Responding to reports that the House GOP majority wants him out of office, Secretary of Homeland Security Alejandro Mayorkas defiantly rejected the idea.
Mayorkas spoke with CNN’s Chris Wallace, who referred to the “slings and arrows of your critics” and asked if that would “force you out.”
“They will not force me out,” Mayorkas snapped.
A record rise of illegal immigrants have crossed the U.S.-Mexico border during Mayorkas tenure, prompting House Speaker Kevin McCarthy to bluntly state, “I am calling on the secretary to resign. He cannot and must not remain in that position. If Secretary Mayorkas does not resign, House Republicans will investigate every order, every action, and every failure will determine whether we can begin impeachment inquiry.”
Three House committees are currently investigating the border. If Mayorkas is impeached, he would be the first Cabinet secretary to be impeached since 1876.
Mayorkas, who has insisted in the past, “The border is closed. The border is secure. The border is secure,” declared he has done nothing wrong, arguing, “I think it is a disagreement over policy, and I think it is used for political purposes to continue a negative dialogue about a migration challenge that is not unique to the United States, to continue that dialogue to uplift it for political reasons.”
“Critics point out in 2020, Donald Trump’s final year in office, U.S. border authorities encountered migrants 458,000 times at the border but under Joe Biden in 2022, there were 2.3 million encounters. How can you say the border is secure?” Wallace queried.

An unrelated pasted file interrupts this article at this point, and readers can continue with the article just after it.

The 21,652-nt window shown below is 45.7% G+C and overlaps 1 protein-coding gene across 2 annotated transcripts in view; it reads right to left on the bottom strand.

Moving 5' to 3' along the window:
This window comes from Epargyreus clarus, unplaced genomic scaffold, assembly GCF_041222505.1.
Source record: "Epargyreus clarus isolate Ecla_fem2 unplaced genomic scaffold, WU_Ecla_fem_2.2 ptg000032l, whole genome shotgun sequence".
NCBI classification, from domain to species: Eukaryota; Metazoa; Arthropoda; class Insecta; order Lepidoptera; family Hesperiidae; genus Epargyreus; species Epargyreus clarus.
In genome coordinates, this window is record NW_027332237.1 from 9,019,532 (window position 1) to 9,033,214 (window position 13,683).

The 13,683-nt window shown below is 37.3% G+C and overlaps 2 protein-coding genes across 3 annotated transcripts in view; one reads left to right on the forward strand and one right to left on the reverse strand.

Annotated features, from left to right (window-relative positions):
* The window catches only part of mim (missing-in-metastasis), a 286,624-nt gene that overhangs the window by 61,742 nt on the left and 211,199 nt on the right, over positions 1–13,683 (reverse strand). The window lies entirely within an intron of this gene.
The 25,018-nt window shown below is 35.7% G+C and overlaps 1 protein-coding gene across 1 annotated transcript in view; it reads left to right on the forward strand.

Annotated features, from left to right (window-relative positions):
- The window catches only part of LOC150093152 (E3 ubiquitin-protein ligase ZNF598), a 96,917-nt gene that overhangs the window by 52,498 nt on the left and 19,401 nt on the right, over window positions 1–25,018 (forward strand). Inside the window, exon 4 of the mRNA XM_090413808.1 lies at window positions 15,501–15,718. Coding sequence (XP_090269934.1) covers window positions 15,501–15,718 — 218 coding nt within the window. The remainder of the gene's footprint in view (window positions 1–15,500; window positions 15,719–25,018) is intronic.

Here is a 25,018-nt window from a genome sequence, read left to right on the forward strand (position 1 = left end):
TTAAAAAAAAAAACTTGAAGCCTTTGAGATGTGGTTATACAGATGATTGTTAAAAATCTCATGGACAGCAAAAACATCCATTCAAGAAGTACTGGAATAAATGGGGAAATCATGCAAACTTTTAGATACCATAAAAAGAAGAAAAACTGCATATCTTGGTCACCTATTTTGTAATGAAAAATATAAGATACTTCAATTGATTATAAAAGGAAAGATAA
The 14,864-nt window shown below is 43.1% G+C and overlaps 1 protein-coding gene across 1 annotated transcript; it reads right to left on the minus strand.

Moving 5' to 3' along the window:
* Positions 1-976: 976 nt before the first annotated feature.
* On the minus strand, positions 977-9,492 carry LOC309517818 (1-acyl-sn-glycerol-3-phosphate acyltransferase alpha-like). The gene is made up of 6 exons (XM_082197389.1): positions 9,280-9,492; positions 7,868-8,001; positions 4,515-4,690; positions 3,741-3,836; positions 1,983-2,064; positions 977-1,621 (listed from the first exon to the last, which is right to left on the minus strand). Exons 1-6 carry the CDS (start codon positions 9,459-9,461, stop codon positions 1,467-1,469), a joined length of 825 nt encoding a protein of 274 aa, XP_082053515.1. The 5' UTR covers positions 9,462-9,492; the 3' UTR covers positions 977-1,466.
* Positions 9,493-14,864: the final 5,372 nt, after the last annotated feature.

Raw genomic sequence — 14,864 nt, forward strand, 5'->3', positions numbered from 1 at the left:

“Right now the United States has millions of jobs opening due to the economic success of this administration,” Mayorkas deflected. “We have progressed in conquering the pandemic far more than the countries to the south of Mexico. And that makes the United States an appealing place of destination for people fleeing persecution or otherwise in desperate need of a better life.”
“What does secure mean to you?” Wallace pressed. “We have all seen the scenes of floods of people walking across shallow points in the Rio Grande. We’ve all seen the pictures of encampments in downtowns in El Paso, places in Arizona. We’ve all seen the pictures of the flood of migrants coming to New York. … By those standards, it is not a secure border. … Migrants believe there’s an open border.”
“I don’t think the more than 1.5 million people who have been removed or expelled from the border would consider the border open,” Mayorkas said then seemingly blamed Republicans for the surge in illegal immigration. “But political leaders communicate that the border is open. That is music to the smugglers’ ears and the smugglers themselves spread —”
“Wait, wait, wait, you’re going to blame this all on Republican critics?” Wallace said, shocked.
“They used that rhetoric,” Mayorkas answered.